On Wednesday evening, I had the opportunity to attend an advance screening of the The Genesis Code prior to its nationwide release in February. The movie was directed by C. Thomas Howell, and the cast includes former Presidential candidate Fred Thompson (Law and Order), and Academy Award Winners Ernest Borgnine (Marty) and Louise Fletcher (One Flew over the Cuckoo’s Nest).
In the movie, Kerry Wells (Kelsey Sanders) is a college journalist and the daughter of a local Protestant minister who is struggling to find her place in an increasingly secular world as a devout bible Christian. Blake Truman (Logan Bartholomew) is the college’s newest and very popular hockey superstar who secretly spends his nights at the bedside of his comatose, terminally-ill mother. What happens when Kerry gets assigned interview Blake? The Genesis Code tells the story of Blake’s grudging conversion through his interaction with Kerry, his own suffering, and his grandparents’ decision to “pull the plug” on his Mom. Sounds at least somewhat compelling, doesn’t it? Here are 7 things you should know before deciding to go see it.
- Christian moral themes and family values are heavily featured. Early in the movie, Kerry boldly and comfortably asserts that she is saving herself for marriage. Other scenes include family dinner and group prayer. Non-Christian characters and activities are generally portrayed rather negatively.
- The clash between Christianity and the “new” atheism is real and present on college campuses. This theme is largely the foundation of the movie. Regardless of how well or poorly this might be presented, The Genesis Code does highlight this reality. If you doubt this, I encourage you to read The Loser Letters by Mary Eberstadt.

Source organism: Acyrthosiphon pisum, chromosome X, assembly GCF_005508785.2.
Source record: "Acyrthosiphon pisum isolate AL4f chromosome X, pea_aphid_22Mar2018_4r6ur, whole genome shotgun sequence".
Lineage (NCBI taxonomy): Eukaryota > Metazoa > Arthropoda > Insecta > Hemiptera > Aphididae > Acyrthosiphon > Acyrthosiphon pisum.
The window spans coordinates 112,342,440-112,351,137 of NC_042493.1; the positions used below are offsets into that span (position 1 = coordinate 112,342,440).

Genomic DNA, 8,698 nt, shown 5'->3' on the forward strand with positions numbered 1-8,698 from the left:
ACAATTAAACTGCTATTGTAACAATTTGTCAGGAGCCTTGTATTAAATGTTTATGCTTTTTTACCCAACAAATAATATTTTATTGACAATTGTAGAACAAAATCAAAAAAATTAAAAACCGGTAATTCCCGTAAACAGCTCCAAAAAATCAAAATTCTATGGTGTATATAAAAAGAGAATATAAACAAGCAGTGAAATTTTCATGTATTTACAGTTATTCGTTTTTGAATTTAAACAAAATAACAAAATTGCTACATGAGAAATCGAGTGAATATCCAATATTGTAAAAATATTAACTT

- Much of the dialog is awkward and contrived. When Kerry rejects Blake’s initial advances and asserts her chastity, he replies, “I suppose you’re probably a believer.” How did believer ever become a synonym for Christian, as if it doesn’t really matter what you believe? Does anyone actually use that word, aside from self-described believers? In another scene, Kerry’s academic adviser strongly encourages her to put aside “your outmoded, childish notions of absolute biblical truth” so she can “take your place among the elite class in the new world order.” Seriously?! These are just two examples; nearly every scene left me thinking, “People don’t talk like this.”
- The movie is very ambitious. The Genesis Code attempts to tackle many themes: chastity, euthanasia, the power of prayer, collegiate secularism, scientific atheism, Darwin evolutionism vs. fundamental biblical creationism, etc. Simply, it’s way too much.
- The story takes a backseat to the agenda. The plot never authentically develops and is interrupted at one point by a very contrived An Inconvenient Truth style “tutorial” presented by three college physics students, including Kerry’s brother. The purpose of this is to show that “science” can explain how the creation story in Genesis could have actually happened in six days. This is presented as a real, genuine explanation, but the science is at least partially fictitious and uses terminology that is never explained. However, since the characters buy it, you’re supposed to buy it, too. It goes on way too long and effectively kills any shred of plot development.
- The ending is …. Okay, I won’t give it away in the event you decide to see the movie. However, the movie could have partially redeemed itself with a different ending. Instead, it goes for the obvious and predictable.
- The theology is weak. By trying to present a mock-scientific rationale for the literal biblical creation story, the movie effectively dismisses faith in favor of knowledge. The premise essentially reduces to God to something we can know without actually having a relationship with Him; it takes the “god” out of God. Isn’t faith supposed to surpass all understanding? The movie defeats its own purpose. Supernatural realities cannot be explained purely by natural reason. I wonder if there are plans for a sequel called The Gospel Code, which explains away the resurrection.